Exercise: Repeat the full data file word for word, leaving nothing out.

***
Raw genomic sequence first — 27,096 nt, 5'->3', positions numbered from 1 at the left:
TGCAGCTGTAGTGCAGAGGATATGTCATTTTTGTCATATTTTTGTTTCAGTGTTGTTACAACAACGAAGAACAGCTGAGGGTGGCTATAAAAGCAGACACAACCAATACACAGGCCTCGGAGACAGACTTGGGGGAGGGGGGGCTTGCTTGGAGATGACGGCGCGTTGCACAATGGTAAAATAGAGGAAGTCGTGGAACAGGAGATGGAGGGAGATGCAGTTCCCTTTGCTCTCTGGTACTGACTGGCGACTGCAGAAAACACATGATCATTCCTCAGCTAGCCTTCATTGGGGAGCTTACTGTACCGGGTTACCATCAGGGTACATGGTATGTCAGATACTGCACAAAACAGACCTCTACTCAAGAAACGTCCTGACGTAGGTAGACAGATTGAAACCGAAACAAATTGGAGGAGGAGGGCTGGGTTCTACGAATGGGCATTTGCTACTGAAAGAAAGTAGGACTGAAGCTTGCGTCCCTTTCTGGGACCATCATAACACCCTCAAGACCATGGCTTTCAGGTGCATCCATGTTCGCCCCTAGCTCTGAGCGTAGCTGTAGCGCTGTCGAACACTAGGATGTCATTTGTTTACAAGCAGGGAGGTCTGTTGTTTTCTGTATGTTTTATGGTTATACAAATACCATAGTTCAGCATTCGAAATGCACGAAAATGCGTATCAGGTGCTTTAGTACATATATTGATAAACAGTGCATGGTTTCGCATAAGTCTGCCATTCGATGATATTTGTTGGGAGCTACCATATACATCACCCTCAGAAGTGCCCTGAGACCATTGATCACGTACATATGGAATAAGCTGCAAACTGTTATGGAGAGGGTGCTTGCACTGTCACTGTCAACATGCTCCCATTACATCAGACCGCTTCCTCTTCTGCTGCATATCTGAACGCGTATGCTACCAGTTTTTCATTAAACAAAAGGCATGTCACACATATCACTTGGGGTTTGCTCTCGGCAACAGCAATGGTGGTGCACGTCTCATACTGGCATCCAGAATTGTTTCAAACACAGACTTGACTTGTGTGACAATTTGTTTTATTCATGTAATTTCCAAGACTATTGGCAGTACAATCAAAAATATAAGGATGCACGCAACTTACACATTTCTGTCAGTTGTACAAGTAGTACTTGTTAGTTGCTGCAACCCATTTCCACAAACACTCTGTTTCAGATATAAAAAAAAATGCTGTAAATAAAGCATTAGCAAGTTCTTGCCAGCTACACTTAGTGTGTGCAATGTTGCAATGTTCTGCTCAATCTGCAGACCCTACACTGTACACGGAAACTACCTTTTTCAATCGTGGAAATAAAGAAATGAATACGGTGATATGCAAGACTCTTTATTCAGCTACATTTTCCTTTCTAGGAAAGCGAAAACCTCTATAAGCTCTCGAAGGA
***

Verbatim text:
Raw genomic sequence first — 27,096 nt, 5'->3', positions numbered from 1 at the left:
TGCAGCTGTAGTGCAGAGGATATGTCATTTTTGTCATATTTTTGTTTCAGTGTTGTTACAACAACGAAGAACAGCTGAGGGTGGCTATAAAAGCAGACACAACCAATACACAGGCCTCGGAGACAGACTTGGGGGAGGGGGGGCTTGCTTGGAGATGACGGCGCGTTGCACAATGGTAAAATAGAGGAAGTCGTGGAACAGGAGATGGAGGGAGATGCAGTTCCCTTTGCTCTCTGGTACTGACTGGCGACTGCAGAAAACACATGATCATTCCTCAGCTAGCCTTCATTGGGGAGCTTACTGTACCGGGTTACCATCAGGGTACATGGTATGTCAGATACTGCACAAAACAGACCTCTACTCAAGAAACGTCCTGACGTAGGTAGACAGATTGAAACCGAAACAAATTGGAGGAGGAGGGCTGGGTTCTACGAATGGGCATTTGCTACTGAAAGAAAGTAGGACTGAAGCTTGCGTCCCTTTCTGGGACCATCATAACACCCTCAAGACCATGGCTTTCAGGTGCATCCATGTTCGCCCCTAGCTCTGAGCGTAGCTGTAGCGCTGTCGAACACTAGGATGTCATTTGTTTACAAGCAGGGAGGTCTGTTGTTTTCTGTATGTTTTATGGTTATACAAATACCATAGTTCAGCATTCGAAATGCACGAAAATGCGTATCAGGTGCTTTAGTACATATATTGATAAACAGTGCATGGTTTCGCATAAGTCTGCCATTCGATGATATTTGTTGGGAGCTACCATATACATCACCCTCAGAAGTGCCCTGAGACCATTGATCACGTACATATGGAATAAGCTGCAAACTGTTATGGAGAGGGTGCTTGCACTGTCACTGTCAACATGCTCCCATTACATCAGACCGCTTCCTCTTCTGCTGCATATCTGAACGCGTATGCTACCAGTTTTTCATTAAACAAAAGGCATGTCACACATATCACTTGGGGTTTGCTCTCGGCAACAGCAATGGTGGTGCACGTCTCATACTGGCATCCAGAATTGTTTCAAACACAGACTTGACTTGTGTGACAATTTGTTTTATTCATGTAATTTCCAAGACTATTGGCAGTACAATCAAAAATATAAGGATGCACGCAACTTACACATTTCTGTCAGTTGTACAAGTAGTACTTGTTAGTTGCTGCAACCCATTTCCACAAACACTCTGTTTCAGATATAAAAAAAAATGCTGTAAATAAAGCATTAGCAAGTTCTTGCCAGCTACACTTAGTGTGTGCAATGTTGCAATGTTCTGCTCAATCTGCAGACCCTACACTGTACACGGAAACTACCTTTTTCAATCGTGGAAATAAAGAAATGAATACGGTGATATGCAAGACTCTTTATTCAGCTACATTTTCCTTTCTAGGAAAGCGAAAACCTCTATAAGCTCTCGAAGGA